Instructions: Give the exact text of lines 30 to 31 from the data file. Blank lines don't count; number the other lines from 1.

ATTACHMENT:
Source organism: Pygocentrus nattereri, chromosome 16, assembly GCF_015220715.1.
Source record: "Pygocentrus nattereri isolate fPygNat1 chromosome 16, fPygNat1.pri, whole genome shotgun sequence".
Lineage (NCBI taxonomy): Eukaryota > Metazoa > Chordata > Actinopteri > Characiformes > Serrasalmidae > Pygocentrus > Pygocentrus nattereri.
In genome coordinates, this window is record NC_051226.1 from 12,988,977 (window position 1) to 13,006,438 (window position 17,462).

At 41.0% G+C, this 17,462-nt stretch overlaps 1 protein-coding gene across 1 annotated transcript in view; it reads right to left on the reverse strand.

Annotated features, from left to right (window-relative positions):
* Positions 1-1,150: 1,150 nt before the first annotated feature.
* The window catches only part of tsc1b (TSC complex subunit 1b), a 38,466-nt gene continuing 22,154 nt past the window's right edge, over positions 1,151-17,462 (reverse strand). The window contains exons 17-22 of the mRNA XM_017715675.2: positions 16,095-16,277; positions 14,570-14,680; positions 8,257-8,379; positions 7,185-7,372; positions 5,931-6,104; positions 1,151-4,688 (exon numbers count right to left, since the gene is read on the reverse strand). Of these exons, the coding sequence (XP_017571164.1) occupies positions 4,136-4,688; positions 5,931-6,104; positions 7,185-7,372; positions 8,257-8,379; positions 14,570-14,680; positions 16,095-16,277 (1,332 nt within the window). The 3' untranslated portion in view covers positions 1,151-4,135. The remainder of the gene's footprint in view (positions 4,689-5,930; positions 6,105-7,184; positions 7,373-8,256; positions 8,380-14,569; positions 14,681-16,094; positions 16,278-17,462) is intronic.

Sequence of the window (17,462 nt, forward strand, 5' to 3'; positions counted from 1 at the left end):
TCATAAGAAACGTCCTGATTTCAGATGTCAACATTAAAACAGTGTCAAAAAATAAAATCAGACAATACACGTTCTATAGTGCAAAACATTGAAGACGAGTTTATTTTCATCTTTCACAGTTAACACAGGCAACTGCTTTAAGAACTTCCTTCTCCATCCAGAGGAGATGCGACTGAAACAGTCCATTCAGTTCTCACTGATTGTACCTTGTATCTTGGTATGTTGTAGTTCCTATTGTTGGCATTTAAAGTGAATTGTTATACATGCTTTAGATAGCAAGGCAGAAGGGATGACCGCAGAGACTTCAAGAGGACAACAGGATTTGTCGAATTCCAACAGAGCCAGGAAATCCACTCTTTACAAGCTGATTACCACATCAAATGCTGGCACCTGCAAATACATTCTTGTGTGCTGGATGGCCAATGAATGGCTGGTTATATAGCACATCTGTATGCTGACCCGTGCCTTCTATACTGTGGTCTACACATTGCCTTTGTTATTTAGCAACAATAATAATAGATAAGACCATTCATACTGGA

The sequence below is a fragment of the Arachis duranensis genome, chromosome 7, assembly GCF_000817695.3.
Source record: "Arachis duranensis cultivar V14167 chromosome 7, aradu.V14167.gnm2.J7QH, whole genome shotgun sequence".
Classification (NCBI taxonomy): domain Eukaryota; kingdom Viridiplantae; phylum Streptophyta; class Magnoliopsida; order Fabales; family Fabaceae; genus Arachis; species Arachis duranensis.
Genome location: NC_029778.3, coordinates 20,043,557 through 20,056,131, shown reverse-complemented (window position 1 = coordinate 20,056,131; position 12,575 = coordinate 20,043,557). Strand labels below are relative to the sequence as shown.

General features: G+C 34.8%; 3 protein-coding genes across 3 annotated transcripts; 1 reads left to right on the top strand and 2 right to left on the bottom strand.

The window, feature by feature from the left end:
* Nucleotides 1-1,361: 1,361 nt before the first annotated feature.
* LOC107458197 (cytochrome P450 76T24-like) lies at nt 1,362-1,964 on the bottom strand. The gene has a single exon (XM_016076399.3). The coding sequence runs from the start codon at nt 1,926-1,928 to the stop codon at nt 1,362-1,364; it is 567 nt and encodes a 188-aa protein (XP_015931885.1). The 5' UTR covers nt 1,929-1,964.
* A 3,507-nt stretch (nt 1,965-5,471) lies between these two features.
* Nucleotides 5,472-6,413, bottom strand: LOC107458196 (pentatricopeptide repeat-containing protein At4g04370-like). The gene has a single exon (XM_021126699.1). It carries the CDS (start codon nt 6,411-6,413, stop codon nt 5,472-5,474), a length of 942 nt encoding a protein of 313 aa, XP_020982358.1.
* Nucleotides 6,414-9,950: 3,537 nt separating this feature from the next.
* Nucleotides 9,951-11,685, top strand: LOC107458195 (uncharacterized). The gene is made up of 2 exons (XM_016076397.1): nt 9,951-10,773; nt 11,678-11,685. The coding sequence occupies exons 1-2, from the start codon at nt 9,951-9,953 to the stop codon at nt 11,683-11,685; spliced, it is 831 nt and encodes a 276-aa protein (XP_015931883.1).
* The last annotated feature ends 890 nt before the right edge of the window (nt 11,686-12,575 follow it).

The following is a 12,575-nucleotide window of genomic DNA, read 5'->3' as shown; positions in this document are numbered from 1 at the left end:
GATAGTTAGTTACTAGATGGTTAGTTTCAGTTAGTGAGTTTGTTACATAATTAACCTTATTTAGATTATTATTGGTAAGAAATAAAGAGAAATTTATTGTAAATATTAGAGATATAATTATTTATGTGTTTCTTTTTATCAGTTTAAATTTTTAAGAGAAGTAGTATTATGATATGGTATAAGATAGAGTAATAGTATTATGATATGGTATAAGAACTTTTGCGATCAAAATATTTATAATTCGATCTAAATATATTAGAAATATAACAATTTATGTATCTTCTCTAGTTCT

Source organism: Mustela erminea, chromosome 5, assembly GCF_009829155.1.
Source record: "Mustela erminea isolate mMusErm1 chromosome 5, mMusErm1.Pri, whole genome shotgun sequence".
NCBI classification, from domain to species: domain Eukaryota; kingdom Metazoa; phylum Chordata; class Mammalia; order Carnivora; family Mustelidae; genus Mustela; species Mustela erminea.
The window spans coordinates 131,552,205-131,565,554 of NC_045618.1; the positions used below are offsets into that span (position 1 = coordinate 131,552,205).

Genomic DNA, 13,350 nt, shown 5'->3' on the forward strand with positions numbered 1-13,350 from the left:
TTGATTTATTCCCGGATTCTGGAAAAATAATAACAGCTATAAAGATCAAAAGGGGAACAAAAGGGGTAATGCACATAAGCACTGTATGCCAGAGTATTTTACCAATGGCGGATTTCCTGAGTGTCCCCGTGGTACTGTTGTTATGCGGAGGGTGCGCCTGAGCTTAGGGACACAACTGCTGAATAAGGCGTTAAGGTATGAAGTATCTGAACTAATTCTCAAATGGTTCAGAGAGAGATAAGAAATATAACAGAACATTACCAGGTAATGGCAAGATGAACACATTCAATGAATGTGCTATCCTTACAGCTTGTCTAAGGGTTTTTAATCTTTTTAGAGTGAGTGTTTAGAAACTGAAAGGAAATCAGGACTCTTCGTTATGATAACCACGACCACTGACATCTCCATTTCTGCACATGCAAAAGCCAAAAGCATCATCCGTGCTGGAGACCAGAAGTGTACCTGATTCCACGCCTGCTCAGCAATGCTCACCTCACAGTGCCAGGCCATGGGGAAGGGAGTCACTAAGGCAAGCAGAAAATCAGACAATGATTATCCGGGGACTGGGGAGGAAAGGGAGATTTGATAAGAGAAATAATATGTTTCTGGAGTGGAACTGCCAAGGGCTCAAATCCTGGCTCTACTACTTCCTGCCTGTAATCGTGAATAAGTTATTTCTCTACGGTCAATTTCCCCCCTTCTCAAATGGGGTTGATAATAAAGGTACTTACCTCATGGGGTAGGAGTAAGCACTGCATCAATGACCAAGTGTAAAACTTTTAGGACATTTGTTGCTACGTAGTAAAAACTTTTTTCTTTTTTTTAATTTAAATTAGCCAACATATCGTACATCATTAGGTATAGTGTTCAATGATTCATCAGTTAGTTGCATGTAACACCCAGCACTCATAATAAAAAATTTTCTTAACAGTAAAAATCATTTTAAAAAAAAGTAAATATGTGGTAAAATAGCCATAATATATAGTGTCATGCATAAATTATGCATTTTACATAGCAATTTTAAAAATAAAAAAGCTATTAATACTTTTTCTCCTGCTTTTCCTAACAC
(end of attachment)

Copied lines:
Genomic DNA, 13,350 nt, shown 5'->3' on the forward strand with positions numbered 1-13,350 from the left:
TTGATTTATTCCCGGATTCTGGAAAAATAATAACAGCTATAAAGATCAAAAGGGGAACAAAAGGGGTAATGCACATAAGCACTGTATGCCAGAGTATTTTACCAATGGCGGATTTCCTGAGTGTCCCCGTGGTACTGTTGTTATGCGGAGGGTGCGCCTGAGCTTAGGGACACAACTGCTGAATAAGGCGTTAAGGTATGAAGTATCTGAACTAATTCTCAAATGGTTCAGAGAGAGATAAGAAATATAACAGAACATTACCAGGTAATGGCAAGATGAACACATTCAATGAATGTGCTATCCTTACAGCTTGTCTAAGGGTTTTTAATCTTTTTAGAGTGAGTGTTTAGAAACTGAAAGGAAATCAGGACTCTTCGTTATGATAACCACGACCACTGACATCTCCATTTCTGCACATGCAAAAGCCAAAAGCATCATCCGTGCTGGAGACCAGAAGTGTACCTGATTCCACGCCTGCTCAGCAATGCTCACCTCACAGTGCCAGGCCATGGGGAAGGGAGTCACTAAGGCAAGCAGAAAATCAGACAATGATTATCCGGGGACTGGGGAGGAAAGGGAGATTTGATAAGAGAAATAATATGTTTCTGGAGTGGAACTGCCAAGGGCTCAAATCCTGGCTCTACTACTTCCTGCCTGTAATCGTGAATAAGTTATTTCTCTACGGTCAATTTCCCCCCTTCTCAAATGGGGTTGATAATAAAGGTACTTACCTCATGGGGTAGGAGTAAGCACTGCATCAATGACCAAGTGTAAAACTTTTAGGACATTTGTTGCTACGTAGTAAAAACTTTTTTCTTTTTTTTAATTTAAATTAGCCAACATATCGTACATCATTAGGTATAGTGTTCAATGATTCATCAGTTAGTTGCATGTAACACCCAGCACTCATAATAAAAAATTTTCTTAACAGTAAAAATCATTTTAAAAAAAAGTAAATATGTGGTAAAATAGCCATAATATATAGTGTCATGCATAAATTATGCATTTTACATAGCAATTTTAAAAATAAAAAAGCTATTAATACTTTTTCTCCTGCTTTTCCTAACAC